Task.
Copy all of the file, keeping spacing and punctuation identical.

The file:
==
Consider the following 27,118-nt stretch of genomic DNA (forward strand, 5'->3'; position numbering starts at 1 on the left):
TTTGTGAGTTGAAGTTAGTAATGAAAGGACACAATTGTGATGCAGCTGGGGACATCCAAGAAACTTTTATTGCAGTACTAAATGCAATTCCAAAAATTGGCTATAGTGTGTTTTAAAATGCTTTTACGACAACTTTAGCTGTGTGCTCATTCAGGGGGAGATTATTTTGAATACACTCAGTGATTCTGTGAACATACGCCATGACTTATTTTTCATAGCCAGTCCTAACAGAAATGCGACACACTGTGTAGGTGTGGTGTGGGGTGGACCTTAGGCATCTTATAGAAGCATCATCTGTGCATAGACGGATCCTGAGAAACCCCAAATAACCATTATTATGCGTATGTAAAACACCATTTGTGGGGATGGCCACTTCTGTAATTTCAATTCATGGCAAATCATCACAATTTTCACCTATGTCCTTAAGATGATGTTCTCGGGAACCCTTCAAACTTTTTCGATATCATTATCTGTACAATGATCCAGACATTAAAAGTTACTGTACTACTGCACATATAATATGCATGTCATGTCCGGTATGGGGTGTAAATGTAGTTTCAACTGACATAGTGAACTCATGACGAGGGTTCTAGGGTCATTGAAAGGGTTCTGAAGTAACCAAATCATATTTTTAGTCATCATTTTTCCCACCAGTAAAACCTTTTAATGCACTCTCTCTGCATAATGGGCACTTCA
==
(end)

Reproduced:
Consider the following 27,118-nt stretch of genomic DNA (forward strand, 5'->3'; position numbering starts at 1 on the left):
TTTGTGAGTTGAAGTTAGTAATGAAAGGACACAATTGTGATGCAGCTGGGGACATCCAAGAAACTTTTATTGCAGTACTAAATGCAATTCCAAAAATTGGCTATAGTGTGTTTTAAAATGCTTTTACGACAACTTTAGCTGTGTGCTCATTCAGGGGGAGATTATTTTGAATACACTCAGTGATTCTGTGAACATACGCCATGACTTATTTTTCATAGCCAGTCCTAACAGAAATGCGACACACTGTGTAGGTGTGGTGTGGGGTGGACCTTAGGCATCTTATAGAAGCATCATCTGTGCATAGACGGATCCTGAGAAACCCCAAATAACCATTATTATGCGTATGTAAAACACCATTTGTGGGGATGGCCACTTCTGTAATTTCAATTCATGGCAAATCATCACAATTTTCACCTATGTCCTTAAGATGATGTTCTCGGGAACCCTTCAAACTTTTTCGATATCATTATCTGTACAATGATCCAGACATTAAAAGTTACTGTACTACTGCACATATAATATGCATGTCATGTCCGGTATGGGGTGTAAATGTAGTTTCAACTGACATAGTGAACTCATGACGAGGGTTCTAGGGTCATTGAAAGGGTTCTGAAGTAACCAAATCATATTTTTAGTCATCATTTTTCCCACCAGTAAAACCTTTTAATGCACTCTCTCTGCATAATGGGCACTTCA